Wednesday, May 25, 2016

HERUMILLION and the Ring of Earth

So, I'm now on the third day of a two-week research visit to the Marquette archives, and enjoying it immensely. This time I'm centering on the very early manuscripts of LotR (by and large those covered by Christopher Tolkien in HME.VI: THE RETURN OF THE SHADOW.  CT did a superlative job presenting those texts, printing the most interesting ones and briefly summarizing or excerpting from others when, as was frequently the case, there was no room to print them all in full; plus providing his usual incisive commentary pointing out links between various drafts and outlines. Somehow, though, I'm starting to get the impression that folks are forgetting about the material Christopher didn't cover.

A case in point: you'd think HERUMILLION, the Elvish name for THE LORD OF THE RINGS, would be better known. After all, it appeared in print as long ago as 1983/84 in Taum's catalogue to go with the exhibit at the Marquette Tolkien conference, and was reprinted less than a year ago by Wayne and Christina in their ART OF 'THE LORD OF THE RINGS'.

And yet HERUMILLION deserves to be better known, because of its obvious parallelism to SILMARILLION: The story of the Silmarils (SILMARILLION) and The Story of the Rings (HERUMILLION). The paired titles even help reinforce Tolkien's conception that THE SILMARILLION and THE HERUMILLION were companion books: two parts of a single mythology.

Less significant perhaps, but still important enough that you'd think it'd be well-known by now, are the elvish names for the Rings of Earth, Sea, & Heaven.*  The Three Rings themselves are mentioned several times in published texts: cf. HME.VI.260, where they are called "the Three Rings of earth, air, and sky". But so far as I known their elvish names only appear once (Marq. 3/1/12:3)  and, again so far as I know, haven't been published.

Which just goes to show, I guess, how rich an archive the Marquette Tolkien manuscripts are: going on sixty years now of folks coming in and poring over them, and there's still a hoard of treasure there left to find.

Excelsior!, as they (used to) say.

--John R.

current reading: THE RETURN OF THE SHADOW (naturally). Also just starting the Derleth chapter of THE RISE AND FALL OF THE CTHULHU MYTHOS (My, Mr. Joshi dislikes Mr. Derleth with a deep and abiding dislike).

*Which, unfortunately, I can't give here because that would be unauthorized publication. Maybe someone'll do a piece one day on the significance of the shift for Galadriel's ring from the Ring of Earth (perhaps meant to link her to Palurien?) to the Ring of Water.


N.E. Brigand said...

Are these names that preceded Narya, Nenya, and Vilya, the ones used in The Lord of the Rings itself?

Unknown said...

Actually, the Quenya names of all three Elven Rings appear in LotR: Narya (fire), Nenya (water), and Vilya (air).

Also note that Herumiillion is a slight misreading of the tengwar, which actually reads: Heru i Million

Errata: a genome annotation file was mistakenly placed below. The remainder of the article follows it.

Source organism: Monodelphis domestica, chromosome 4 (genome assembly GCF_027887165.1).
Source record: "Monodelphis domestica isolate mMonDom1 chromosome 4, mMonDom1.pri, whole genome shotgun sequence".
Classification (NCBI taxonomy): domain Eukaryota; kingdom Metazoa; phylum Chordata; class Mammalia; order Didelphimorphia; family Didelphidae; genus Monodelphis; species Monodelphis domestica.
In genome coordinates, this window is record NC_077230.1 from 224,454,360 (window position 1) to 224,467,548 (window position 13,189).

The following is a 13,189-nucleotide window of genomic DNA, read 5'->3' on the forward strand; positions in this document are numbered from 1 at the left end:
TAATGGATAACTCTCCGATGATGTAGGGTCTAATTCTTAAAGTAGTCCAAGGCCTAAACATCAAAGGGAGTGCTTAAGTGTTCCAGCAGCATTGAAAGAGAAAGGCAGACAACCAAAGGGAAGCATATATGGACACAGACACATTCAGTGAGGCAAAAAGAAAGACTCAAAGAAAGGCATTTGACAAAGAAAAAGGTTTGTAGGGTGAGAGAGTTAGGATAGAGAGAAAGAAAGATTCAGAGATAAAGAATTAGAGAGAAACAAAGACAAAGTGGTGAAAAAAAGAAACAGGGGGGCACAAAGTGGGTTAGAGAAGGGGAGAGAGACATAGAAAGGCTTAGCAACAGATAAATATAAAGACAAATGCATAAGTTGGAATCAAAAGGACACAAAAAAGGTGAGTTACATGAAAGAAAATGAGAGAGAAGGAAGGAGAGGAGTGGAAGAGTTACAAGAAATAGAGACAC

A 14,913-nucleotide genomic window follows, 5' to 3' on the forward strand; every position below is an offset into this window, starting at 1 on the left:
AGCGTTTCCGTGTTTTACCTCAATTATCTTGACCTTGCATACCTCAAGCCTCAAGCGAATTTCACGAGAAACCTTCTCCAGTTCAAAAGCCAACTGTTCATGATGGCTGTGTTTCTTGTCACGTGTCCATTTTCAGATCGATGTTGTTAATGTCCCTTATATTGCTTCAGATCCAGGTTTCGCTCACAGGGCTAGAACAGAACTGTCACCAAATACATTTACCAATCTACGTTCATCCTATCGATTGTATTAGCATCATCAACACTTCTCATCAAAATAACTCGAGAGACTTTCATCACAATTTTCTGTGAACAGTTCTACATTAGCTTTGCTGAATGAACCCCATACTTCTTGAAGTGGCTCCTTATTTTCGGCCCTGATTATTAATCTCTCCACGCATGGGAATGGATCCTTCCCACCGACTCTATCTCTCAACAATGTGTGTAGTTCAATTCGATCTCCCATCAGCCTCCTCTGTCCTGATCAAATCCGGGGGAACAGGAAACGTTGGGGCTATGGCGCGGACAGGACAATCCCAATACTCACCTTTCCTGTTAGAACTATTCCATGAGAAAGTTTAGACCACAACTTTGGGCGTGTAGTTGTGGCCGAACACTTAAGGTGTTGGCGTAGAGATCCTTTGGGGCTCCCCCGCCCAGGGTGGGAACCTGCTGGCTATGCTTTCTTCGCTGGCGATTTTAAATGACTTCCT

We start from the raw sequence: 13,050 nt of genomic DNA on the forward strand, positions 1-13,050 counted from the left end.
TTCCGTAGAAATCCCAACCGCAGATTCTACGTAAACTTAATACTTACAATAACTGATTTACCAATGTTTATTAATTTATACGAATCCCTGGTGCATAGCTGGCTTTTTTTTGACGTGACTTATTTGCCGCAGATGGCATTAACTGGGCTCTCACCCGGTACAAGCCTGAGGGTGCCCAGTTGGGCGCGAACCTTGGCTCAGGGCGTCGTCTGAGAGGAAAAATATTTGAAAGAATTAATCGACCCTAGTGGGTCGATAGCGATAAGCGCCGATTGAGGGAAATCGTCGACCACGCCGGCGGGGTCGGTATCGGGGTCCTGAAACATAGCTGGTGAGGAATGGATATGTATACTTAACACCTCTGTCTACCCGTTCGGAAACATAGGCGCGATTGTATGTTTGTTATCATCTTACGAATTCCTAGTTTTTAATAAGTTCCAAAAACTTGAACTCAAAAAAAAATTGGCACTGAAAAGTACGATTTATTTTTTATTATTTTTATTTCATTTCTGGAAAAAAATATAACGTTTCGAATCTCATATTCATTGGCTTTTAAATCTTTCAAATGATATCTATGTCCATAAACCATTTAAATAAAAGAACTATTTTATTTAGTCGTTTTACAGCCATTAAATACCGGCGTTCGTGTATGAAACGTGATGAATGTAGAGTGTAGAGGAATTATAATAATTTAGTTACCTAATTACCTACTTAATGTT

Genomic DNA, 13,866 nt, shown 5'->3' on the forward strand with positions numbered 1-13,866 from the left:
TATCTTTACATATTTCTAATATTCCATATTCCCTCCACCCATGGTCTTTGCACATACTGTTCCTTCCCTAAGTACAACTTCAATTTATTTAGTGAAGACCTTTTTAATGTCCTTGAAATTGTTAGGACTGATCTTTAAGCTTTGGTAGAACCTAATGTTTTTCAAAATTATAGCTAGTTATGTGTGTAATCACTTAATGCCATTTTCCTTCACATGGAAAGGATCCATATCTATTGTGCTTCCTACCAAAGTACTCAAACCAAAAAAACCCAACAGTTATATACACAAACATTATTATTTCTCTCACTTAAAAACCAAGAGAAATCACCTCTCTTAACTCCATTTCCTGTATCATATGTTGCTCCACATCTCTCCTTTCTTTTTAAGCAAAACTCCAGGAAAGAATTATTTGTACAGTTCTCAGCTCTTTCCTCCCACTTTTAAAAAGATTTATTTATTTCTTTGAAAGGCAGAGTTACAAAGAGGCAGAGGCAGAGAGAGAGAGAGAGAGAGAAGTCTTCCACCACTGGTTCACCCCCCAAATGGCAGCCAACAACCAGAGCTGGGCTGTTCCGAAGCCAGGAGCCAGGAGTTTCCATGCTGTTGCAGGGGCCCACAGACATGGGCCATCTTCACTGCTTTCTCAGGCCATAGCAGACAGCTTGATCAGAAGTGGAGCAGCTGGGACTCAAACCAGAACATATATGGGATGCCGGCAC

John D. Rateliff said...

Dear N.E.B.

Yes, the names I was referring to preceded the well-known ones Tolkien used in the published book. I was referring to the original Elvish names that Narya/Nenya/VIlya replaced.

Dear Carl:
I was using Taum's transcription, since it helped stress my point about how long this information had been out there; Wayne & Christina's agree with your reading. But I do have a question for the linguists: both Taum and Wayne & Christina double the 'l' and I don't see any tengwar marking as to why. If you cd point me to a good description of the phrase I'd gladly put in a link to it.


John D. Rateliff said...


Dear Carl
Taking another look at it this morning, I see the doubling bar within the loop of the 'L' tengwa, so I'd simply missed that. And you're right about there being an extra 'i' diacritical attached to the 'm' tengwa. Thanks for the corrective.
--John R.

Deniz Bevan said...

Ooh, envious. I'd love to pore over the archives myself. Thanks for sharing this tit bit!

Anonymous said...

Thanks you very much for this illuminating post, John (and Carl, for the very helpful clarification). While I do have and enjoy "The Art of The Lord of the Rings" I don't recall noting the title page design with the title in Quenya (which I now see on p. 207), nor do recall seeing any other reference to it in my studies (which are admittedly far less extensive than many, but still not inconsequential). This seems to me to be an important point and I am glad that you have highlighted it.

ATMachine said...

Just guessing based on the Elvish roots of "earth, sea, and sky", I'd assume the early-draft names would be something like Ambarya, Eärya, and Menelya - but obviously you can't confirm that. :)

Wayne and Christina said...

John, we gave the earlier names of the Three Rings from the Marquette manuscript in The Lord of the Rings: A Reader's Companion, p. 671.

John D. Rateliff said...

Dear ATM:
As you can see from the new post I put up today, you were close, giving variant forms of two out of three. Thanks for sharing these, which help remind us of the unpredictable element in Tolkien's languages that add to their this-feels-like-a-real-language appeal.

--John R.

John D. Rateliff said...

Dear Wayne and Christina

Thanks for the citation. Someone had sent me that information last night and I was just waiting to check the page number in the archives today before making a new post (which shd go up any time now).

Sorry to have missed this; all I can say is that your book, like the Archives itself, is so full of good things it's easy to overlook individual treasures amid the general excellence.

--John R.

Jason Fisher said...

Catching up on this post and these comments very late, but I also discussed the Three Rings and their various earlier names in draft (citing Wayne and Christina) in my piece in Tolkien Studies, "Three Rings for — Whom Exactly? And Why?: Justifying the Disposition of the Three Elven Rings" (Volume 5, 2008).